The effective acceleration of the molecules and atoms is then given by the balance of the solar radiation pressure force with solar gravitation. This is usually characterized by the parameter:
Fgrav GM0m^ Ai
Here, gi is the g-factor for fluorescence at rh = 1 AU (scales with r-2) for a transition at wavelength Ai, h is the Planck constant, G the gravitational constant, Mq the solar mass, and m the molecular mass.
Taking into account solar radiation pressure is important when computing the dynamics of cometary sodium tails (Fig. 33) and the hydrogen coma (Fig. 42) of comets. Hydrogen forms mainly by photodissociation of H2O and OH. Its large-scale lengths and efficient acceleration leads to an extend of the coma up to several 107 km, turning comets into the largest objects of the solar system when taking their H-coma into account. The dynamics of H atoms is complex and needs to consider their excess energy obtained during formation in addition to solar radiation pressure.  provide a detailed review of the dynamics of H atoms and observations of cometary hydrogen.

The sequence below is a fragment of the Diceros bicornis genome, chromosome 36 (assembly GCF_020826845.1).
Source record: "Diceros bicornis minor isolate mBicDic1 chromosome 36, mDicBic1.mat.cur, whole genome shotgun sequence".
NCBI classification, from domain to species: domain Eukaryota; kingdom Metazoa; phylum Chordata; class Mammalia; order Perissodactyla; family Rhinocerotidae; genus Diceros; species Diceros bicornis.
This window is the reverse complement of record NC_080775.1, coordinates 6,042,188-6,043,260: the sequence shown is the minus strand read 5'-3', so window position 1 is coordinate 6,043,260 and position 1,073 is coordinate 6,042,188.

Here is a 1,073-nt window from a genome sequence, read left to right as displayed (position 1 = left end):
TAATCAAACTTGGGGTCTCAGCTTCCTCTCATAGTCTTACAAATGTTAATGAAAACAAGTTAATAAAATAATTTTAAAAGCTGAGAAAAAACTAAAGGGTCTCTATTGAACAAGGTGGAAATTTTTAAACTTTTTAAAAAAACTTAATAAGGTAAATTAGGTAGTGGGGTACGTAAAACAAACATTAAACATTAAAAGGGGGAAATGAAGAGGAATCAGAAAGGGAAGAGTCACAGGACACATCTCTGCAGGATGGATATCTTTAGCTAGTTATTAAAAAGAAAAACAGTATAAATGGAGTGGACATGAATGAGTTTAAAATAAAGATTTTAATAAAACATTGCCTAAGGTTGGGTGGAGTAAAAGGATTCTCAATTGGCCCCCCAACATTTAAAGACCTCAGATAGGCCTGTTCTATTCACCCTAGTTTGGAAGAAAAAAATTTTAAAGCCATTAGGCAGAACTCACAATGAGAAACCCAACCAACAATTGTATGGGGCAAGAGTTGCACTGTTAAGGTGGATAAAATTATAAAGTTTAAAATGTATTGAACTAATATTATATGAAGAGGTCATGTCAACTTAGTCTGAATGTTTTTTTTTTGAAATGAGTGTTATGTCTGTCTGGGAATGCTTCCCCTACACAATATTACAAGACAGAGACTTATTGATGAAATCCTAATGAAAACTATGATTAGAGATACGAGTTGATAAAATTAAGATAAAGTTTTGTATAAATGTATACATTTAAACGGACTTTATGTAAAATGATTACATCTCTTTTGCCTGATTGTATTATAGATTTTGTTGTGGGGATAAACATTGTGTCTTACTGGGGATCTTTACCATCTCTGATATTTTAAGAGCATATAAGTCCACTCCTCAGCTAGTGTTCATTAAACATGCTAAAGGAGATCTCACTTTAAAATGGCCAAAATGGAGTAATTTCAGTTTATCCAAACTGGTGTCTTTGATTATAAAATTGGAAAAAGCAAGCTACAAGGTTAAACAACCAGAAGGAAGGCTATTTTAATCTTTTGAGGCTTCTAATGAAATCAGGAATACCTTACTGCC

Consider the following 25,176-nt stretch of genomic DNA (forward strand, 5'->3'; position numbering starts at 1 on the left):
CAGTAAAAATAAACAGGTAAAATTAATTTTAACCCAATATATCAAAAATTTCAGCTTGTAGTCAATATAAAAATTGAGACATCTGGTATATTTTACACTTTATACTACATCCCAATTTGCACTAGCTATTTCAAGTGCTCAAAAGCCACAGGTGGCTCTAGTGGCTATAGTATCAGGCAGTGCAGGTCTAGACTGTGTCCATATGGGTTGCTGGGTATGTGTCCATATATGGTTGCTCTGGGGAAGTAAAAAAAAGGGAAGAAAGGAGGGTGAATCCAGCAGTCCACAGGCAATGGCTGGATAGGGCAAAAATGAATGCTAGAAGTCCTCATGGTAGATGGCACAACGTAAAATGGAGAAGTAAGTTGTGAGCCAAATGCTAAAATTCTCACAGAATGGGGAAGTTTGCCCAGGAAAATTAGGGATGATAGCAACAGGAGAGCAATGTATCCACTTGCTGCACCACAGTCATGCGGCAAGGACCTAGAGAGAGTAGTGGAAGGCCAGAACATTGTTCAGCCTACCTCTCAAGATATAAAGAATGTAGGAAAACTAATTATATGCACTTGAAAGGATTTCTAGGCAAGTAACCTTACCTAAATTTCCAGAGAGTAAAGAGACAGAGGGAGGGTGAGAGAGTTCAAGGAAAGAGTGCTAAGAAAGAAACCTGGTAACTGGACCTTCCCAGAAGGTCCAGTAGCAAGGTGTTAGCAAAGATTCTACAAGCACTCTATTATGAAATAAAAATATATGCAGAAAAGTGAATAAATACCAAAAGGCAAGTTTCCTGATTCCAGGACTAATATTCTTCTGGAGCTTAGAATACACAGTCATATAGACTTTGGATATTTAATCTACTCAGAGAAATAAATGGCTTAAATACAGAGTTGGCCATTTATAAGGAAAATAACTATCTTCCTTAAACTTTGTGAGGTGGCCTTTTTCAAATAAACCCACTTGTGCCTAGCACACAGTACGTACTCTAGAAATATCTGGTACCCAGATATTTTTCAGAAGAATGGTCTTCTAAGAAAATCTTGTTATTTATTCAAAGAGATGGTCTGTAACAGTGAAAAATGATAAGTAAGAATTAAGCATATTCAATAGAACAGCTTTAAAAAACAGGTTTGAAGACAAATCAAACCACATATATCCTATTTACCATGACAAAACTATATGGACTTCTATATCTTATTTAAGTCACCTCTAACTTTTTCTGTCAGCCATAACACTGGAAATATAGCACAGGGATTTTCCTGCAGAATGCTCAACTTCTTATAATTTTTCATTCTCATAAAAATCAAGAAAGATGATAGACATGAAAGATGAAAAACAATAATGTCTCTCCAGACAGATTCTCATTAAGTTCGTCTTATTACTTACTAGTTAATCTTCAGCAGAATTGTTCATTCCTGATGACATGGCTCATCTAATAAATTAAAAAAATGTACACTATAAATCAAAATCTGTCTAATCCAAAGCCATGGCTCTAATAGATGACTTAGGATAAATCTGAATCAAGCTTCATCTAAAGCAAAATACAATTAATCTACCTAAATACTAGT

At nucleocentric distances beyond about 103 km, radiation pressure and solar gravity determine the motion of cometary dust particles. The solar gravity force can be expressed as:
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